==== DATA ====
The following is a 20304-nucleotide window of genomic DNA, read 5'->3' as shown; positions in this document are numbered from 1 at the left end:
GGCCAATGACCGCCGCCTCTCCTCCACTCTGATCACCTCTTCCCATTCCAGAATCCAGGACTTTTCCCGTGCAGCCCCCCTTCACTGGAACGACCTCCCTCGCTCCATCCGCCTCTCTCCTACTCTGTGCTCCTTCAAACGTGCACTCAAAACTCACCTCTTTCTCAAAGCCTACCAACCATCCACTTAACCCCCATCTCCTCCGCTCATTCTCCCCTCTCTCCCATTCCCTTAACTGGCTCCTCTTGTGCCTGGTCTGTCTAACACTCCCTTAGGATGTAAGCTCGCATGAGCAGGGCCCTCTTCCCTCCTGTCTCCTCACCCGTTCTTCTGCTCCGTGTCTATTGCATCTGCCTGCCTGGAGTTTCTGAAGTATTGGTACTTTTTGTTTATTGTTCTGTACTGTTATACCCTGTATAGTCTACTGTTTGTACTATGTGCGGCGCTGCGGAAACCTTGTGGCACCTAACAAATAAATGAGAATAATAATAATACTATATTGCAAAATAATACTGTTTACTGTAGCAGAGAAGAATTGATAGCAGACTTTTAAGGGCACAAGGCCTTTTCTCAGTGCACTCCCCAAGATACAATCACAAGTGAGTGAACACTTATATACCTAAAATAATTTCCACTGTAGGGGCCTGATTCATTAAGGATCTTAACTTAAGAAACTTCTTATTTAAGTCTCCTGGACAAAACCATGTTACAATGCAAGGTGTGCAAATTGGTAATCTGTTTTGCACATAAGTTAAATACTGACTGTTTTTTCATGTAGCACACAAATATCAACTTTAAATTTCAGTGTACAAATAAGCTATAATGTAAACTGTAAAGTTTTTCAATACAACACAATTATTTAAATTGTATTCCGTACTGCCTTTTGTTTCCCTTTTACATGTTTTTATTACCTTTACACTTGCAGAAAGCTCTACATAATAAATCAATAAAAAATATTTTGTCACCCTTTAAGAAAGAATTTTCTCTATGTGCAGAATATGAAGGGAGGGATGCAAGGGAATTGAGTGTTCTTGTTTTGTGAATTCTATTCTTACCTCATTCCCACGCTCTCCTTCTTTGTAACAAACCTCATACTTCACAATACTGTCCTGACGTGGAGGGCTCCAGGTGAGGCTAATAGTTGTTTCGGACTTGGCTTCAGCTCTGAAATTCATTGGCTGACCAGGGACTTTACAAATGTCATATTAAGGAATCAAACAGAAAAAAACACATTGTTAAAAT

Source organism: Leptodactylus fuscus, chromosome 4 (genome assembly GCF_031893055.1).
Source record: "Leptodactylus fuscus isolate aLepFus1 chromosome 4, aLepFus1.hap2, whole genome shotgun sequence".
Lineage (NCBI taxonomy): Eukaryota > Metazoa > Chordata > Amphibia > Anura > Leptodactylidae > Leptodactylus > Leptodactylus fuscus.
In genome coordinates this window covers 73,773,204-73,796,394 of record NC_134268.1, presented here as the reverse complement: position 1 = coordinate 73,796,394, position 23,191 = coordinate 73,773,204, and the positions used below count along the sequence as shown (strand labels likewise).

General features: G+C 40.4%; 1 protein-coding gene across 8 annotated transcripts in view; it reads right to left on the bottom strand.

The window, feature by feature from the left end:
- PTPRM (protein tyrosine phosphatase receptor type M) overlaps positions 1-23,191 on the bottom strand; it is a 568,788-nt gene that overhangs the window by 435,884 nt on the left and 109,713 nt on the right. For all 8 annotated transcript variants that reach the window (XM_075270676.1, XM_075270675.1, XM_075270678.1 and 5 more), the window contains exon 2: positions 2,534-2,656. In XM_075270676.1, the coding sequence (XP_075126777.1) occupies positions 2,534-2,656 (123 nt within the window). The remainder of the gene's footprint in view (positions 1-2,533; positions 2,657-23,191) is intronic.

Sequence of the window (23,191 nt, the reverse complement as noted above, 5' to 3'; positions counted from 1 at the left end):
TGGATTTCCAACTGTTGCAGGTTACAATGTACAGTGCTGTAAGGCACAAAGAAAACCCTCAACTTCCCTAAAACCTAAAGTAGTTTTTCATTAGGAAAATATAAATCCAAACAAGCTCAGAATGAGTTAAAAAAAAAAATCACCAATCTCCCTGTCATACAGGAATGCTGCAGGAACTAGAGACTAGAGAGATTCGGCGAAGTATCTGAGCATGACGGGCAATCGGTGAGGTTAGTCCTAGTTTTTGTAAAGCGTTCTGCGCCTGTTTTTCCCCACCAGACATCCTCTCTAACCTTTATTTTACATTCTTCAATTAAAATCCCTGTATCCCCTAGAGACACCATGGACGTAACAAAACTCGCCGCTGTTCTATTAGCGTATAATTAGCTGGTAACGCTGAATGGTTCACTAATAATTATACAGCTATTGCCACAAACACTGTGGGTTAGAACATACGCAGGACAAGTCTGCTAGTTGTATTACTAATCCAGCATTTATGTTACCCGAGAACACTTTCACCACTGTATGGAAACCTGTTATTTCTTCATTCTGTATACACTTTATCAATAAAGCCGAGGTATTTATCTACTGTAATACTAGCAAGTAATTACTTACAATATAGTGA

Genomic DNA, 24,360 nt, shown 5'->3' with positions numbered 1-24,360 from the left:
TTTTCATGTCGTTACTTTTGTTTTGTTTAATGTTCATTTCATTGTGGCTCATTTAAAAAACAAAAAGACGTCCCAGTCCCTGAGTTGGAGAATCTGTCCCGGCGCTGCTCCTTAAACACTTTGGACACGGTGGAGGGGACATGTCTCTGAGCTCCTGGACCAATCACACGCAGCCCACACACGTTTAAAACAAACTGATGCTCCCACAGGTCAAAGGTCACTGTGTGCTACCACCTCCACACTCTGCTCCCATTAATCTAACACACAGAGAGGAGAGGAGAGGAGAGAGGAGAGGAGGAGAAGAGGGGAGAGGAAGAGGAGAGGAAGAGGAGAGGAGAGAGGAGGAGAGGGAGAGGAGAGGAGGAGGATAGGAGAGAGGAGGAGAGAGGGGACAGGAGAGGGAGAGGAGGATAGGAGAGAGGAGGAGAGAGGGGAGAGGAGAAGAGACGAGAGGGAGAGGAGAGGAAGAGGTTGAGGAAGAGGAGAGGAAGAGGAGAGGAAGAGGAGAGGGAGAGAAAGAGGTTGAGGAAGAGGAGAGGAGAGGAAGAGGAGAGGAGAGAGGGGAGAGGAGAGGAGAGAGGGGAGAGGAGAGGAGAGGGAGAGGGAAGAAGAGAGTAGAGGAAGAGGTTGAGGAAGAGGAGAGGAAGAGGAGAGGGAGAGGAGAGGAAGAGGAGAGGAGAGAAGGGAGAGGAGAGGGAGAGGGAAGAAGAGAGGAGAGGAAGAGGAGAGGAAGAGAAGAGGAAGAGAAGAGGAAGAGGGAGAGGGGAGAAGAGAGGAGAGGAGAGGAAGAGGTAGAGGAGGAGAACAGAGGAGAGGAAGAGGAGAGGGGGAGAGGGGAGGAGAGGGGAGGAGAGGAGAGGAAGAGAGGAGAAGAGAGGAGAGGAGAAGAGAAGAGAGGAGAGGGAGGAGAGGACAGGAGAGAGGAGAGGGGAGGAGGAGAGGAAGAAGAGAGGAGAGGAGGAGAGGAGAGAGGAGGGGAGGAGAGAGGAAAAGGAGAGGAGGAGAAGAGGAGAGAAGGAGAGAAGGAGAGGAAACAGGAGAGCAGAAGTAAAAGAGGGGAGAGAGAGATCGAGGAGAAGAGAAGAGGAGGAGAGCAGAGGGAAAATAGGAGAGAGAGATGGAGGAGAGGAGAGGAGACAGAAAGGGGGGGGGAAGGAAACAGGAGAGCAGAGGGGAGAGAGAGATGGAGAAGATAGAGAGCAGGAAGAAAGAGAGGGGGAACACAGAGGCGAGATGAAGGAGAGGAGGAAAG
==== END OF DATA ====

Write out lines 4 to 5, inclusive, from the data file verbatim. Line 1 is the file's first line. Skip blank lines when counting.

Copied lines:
Source record: "Leptodactylus fuscus isolate aLepFus1 chromosome 4, aLepFus1.hap2, whole genome shotgun sequence".
Lineage (NCBI taxonomy): Eukaryota > Metazoa > Chordata > Amphibia > Anura > Leptodactylidae > Leptodactylus > Leptodactylus fuscus.